• Helping with social interactions – When meeting someone for the first time, it can be easy to interpret their interaction with you in a negative way. Using emotional intelligence will provide the ability to recognize how a person is feeling and analyze why they might be feeling this way. They may be very shy but appear aloof, or seem serious, but actually be upset.

What Is Emotional Intelligence?
What Is Emotional Intelligence?

How Can Emotional Intelligence Help in a Workplace Environment?

Emotional intelligence can help in many ways in a work environment. Here are just two examples to give you more insight into why it is important.

Example 1

A man and woman in a team work well together. They always bounce off each other with work assignments and are often seen having lunch together.

The man suddenly becomes very withdrawn at work, avoiding the woman and not applying himself to his work. The woman, who has applied for a promotion seems unaware of the change in her colleague.

Their manager quickly identifies the change in the man’s emotions, and he addresses it by calling the man in for an informal discussion. He recognizes the man’s mood change seems to be directly connected to the woman’s possible promotion, so he encourages him to be honest with her about his feelings.

The situation is resolved and the pair’s working relationship continues positively.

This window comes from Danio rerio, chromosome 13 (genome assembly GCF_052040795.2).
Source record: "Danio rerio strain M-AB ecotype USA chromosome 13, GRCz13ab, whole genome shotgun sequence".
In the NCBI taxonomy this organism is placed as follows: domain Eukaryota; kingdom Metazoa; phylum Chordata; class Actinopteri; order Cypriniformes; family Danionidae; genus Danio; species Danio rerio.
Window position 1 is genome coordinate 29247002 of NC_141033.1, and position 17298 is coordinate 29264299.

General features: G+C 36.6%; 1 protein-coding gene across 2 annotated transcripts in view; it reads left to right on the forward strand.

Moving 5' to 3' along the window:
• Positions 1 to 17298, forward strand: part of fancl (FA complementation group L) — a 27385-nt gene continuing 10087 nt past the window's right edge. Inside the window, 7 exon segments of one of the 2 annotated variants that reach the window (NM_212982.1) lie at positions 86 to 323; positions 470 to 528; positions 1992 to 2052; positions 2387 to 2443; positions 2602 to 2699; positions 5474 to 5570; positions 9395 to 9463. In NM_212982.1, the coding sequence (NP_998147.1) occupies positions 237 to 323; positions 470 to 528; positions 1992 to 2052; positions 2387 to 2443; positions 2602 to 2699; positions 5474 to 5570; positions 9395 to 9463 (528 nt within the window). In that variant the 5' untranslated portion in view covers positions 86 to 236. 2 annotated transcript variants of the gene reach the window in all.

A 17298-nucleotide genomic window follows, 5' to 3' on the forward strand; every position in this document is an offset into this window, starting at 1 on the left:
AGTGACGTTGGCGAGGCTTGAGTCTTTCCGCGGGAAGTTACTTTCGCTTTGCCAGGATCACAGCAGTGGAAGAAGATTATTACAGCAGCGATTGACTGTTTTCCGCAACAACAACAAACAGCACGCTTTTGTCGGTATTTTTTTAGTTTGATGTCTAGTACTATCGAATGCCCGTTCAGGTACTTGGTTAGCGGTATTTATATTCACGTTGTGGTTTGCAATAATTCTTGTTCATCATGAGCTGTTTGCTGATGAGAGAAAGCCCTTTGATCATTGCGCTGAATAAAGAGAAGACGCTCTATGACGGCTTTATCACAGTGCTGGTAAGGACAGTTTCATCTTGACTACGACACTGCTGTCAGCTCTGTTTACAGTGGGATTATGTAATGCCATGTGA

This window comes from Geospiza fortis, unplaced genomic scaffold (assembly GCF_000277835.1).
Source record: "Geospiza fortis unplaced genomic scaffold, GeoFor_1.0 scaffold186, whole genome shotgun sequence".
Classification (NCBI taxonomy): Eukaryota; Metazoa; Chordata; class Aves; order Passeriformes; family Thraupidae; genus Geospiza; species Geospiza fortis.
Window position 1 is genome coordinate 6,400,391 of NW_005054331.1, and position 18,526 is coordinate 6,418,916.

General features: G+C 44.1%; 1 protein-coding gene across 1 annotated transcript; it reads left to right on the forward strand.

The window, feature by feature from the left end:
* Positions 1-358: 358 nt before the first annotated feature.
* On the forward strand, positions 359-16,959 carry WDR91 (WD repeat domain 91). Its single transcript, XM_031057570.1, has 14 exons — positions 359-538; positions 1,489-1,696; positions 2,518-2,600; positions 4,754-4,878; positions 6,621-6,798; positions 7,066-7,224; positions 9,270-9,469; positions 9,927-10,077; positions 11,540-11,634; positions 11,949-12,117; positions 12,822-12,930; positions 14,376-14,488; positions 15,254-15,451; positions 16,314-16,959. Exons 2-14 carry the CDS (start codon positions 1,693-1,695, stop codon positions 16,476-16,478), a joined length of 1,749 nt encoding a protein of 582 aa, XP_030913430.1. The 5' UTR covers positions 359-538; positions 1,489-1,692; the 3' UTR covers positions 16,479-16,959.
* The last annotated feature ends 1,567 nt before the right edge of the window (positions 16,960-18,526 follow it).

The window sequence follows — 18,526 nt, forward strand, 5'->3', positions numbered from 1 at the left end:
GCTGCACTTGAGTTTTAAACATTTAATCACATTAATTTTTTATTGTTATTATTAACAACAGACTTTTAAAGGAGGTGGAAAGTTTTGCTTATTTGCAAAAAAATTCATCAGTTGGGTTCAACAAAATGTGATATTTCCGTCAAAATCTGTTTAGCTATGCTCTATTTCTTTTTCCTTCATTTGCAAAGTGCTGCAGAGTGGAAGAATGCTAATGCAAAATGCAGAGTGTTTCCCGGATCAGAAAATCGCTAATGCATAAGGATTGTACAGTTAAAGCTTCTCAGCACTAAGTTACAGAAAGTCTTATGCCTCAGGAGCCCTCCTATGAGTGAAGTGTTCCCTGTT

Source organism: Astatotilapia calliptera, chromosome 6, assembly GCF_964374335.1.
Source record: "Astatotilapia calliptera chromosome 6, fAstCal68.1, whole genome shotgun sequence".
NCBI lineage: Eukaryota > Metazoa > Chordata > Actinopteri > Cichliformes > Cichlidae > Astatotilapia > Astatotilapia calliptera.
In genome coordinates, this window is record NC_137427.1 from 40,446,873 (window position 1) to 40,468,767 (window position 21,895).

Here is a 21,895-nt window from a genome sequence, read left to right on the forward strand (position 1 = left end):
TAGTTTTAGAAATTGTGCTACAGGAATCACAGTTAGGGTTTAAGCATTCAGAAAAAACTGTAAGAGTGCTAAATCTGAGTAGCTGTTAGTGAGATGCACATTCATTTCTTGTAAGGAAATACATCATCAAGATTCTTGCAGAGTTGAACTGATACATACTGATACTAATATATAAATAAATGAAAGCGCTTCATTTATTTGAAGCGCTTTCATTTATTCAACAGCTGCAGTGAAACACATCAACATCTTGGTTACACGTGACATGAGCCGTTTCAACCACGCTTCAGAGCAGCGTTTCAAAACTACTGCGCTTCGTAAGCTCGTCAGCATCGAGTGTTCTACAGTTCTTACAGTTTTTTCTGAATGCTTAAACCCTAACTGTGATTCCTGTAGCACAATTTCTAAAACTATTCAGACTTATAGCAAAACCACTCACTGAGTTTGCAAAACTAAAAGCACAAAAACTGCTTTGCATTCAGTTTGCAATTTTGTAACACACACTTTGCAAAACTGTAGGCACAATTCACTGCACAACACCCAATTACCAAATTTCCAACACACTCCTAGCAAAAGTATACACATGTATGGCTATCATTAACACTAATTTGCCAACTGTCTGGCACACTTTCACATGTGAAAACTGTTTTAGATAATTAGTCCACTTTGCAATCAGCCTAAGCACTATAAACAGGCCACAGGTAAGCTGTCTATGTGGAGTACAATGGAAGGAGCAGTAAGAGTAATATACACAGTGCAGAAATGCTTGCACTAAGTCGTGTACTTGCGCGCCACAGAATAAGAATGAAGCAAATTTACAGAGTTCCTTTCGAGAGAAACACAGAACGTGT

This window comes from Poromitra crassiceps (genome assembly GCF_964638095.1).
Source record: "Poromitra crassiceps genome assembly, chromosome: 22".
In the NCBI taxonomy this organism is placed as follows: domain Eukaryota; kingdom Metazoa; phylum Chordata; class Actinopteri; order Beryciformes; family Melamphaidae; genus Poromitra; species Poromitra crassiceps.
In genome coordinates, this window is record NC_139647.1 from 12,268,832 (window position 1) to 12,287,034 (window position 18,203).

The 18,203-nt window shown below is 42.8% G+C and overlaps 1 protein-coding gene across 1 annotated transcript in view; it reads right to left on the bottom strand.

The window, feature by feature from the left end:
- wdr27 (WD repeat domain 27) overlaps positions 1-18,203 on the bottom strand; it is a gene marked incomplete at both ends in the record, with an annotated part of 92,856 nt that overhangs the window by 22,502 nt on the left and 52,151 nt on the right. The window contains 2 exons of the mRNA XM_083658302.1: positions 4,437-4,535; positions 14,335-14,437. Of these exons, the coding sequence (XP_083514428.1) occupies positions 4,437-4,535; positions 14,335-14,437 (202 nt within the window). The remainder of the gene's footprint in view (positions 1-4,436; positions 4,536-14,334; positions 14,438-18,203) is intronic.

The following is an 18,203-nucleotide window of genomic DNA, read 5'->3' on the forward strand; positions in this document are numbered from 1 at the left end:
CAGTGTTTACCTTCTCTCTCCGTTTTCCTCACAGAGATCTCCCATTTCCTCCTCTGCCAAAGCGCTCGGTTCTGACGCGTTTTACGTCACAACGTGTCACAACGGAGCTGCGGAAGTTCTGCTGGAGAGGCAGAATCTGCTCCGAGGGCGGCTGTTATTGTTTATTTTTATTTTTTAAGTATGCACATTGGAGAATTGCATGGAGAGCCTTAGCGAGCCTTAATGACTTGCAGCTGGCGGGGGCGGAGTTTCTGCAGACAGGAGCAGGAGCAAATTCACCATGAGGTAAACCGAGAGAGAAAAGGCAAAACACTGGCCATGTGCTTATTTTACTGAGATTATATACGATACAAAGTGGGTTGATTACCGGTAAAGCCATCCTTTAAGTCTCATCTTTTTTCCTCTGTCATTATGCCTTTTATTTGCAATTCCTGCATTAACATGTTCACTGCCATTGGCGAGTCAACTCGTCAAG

The manager had the emotional intelligence to recognize the feelings of others and use this to move forward and resolve the situation.

Someone lacking in EI may have let the situation escalate.

Example 2

A CEO can use emotional intelligence to motivate their team and boost morale.

For example, a company has had to make a number of people redundant, which has left the current employees worried about their own jobs and upset about their colleagues who have left.

The CEO uses her emotional intelligence to recognize this feeling among employees and employ strategies to lift the mood and reassure employees their jobs are safe.

This could include an email and face-to-face chat with each employee or a team building event that would boost morale.

If the CEO did not have emotional intelligence, she would not have recognized what the employees needed.

How Can You Improve Your Emotional Intelligence?

There are some ways that emotional intelligence can be improved to ensure that you can reap the benefits of EI in life and work:

  • Think ahead – If you feel a project or new process at work may cause negative emotions, it would be good to plan in advance how to manage these.
  • Use strategies – Try and help manage your own emotions with strategies such as mindfulness and physical exercise. Even if you are not feeling stressed or upset, it may be an idea to keep on top of emotions with one or more of these tactics.
  • Be proactive – Try to be proactive about the feelings of others and how they react to certain information and news. Then you can identify areas that may need work.
  • Recognize patterns – Look at recognizing your patterns of emotions. This way you can catch them early and regulate them efficiently.

Final Thoughts

Emotional intelligence is just as important as the other forms of intelligence, and although everyone possesses some of the traits of EI, it can always be advantageous to sharpen them.

There are many benefits of emotional intelligence in all aspects of life and, with regular improvement and awareness, those traits can be applied to create positive results.